const orm = require('../models/orm');
const restify = require('restify');
const errors = require('restify-errors');
const logger = require('../utils/logger');

module.exports = {
  getAll: (req, res, next) => {
    orm.books.findAll({ include: [orm.publishers, orm.formats, orm.authors] })
      .then((result) => {
        res.status(200);
        res.json(result);
        return next();
      })
      .catch((error) => {
        logger.error(`books.findAll error: ${error}`);
        return next(new errors.InternalError('Error retrieving all books'));
      });
  },
};

Finally!  The route and the event loop!

Open up app.js first we bring in our dependencies. Then we create the server and add the routing for books, calling the controller function we just set up.   Then we build the listener loop which will initially :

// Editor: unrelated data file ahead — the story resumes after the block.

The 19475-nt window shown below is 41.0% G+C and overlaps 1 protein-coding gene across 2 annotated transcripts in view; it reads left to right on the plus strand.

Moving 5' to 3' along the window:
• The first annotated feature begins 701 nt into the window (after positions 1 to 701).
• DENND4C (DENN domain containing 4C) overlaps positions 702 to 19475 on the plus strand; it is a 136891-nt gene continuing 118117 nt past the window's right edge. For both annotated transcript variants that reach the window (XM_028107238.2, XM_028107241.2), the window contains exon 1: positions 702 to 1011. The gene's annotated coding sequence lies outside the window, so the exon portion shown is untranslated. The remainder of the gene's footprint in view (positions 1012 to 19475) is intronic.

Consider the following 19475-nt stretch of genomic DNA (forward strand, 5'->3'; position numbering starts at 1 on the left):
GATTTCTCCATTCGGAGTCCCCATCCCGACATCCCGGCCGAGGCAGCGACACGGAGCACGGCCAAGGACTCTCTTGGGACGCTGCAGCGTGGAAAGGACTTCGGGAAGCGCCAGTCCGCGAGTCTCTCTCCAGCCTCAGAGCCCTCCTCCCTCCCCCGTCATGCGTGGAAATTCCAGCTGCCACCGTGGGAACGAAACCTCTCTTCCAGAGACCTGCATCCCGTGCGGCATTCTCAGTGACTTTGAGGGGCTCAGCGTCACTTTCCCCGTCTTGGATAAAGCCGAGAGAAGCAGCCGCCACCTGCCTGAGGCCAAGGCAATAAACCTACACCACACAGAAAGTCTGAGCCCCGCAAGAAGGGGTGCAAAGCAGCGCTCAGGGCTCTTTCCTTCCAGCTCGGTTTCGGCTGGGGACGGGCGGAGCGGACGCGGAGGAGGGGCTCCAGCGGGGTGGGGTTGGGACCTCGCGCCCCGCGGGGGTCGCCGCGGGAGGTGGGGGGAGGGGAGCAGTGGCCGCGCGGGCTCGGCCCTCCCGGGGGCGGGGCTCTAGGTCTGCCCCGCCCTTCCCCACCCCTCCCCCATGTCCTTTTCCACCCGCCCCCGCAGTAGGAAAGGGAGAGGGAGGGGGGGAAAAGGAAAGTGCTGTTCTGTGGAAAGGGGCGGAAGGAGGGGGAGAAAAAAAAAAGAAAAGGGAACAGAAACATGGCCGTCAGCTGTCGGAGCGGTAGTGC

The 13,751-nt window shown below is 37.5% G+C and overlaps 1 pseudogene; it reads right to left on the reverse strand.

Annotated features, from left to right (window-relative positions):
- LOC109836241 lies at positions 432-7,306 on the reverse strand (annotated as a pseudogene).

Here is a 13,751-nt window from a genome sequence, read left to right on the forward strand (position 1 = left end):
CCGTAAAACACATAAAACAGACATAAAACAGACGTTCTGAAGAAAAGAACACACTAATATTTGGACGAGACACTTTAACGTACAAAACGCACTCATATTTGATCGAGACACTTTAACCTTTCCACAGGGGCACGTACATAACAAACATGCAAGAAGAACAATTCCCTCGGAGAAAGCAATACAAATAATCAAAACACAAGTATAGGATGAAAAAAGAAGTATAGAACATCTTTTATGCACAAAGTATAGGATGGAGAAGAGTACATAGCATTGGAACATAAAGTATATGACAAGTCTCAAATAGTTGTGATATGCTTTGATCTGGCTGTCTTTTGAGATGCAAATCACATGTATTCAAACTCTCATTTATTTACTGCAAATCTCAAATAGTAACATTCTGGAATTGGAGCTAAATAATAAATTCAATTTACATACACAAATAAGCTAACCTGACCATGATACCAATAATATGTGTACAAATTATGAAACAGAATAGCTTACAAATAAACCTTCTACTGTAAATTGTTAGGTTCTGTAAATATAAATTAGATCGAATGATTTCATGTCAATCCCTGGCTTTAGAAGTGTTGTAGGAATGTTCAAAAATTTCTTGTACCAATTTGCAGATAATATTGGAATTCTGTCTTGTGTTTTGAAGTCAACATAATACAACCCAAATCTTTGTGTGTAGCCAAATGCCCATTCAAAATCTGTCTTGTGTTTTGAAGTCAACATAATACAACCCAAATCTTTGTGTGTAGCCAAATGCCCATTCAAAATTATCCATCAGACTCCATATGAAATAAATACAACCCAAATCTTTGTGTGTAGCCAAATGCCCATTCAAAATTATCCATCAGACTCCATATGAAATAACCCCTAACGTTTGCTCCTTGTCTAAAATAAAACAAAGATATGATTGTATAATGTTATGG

const restify = require('restify');
const env = require('./config/env');
const orm = require('./models/orm');
const booksController = require('./controllers/books-controller');

const app = restify.createServer();
app.get('/books', booksController.getAll);

app.listen(env.API_PORT, () => {
  orm.sequelize.authenticate()
    .then(() => {
      console.log('DB Connection Established');
    })
    .catch((err) => {
      console.error('DB Connection Failed: ', err);
      return;
    });
  console.log(`app listening at port ${env.API_PORT} for ${env.NODE_ENV} environment.`);
});

I suggest you sync up with step004 in the github repository (I left out some boilerplate here in the interest of brevity).   Once you’ve done that from the command line (or your ide of choice):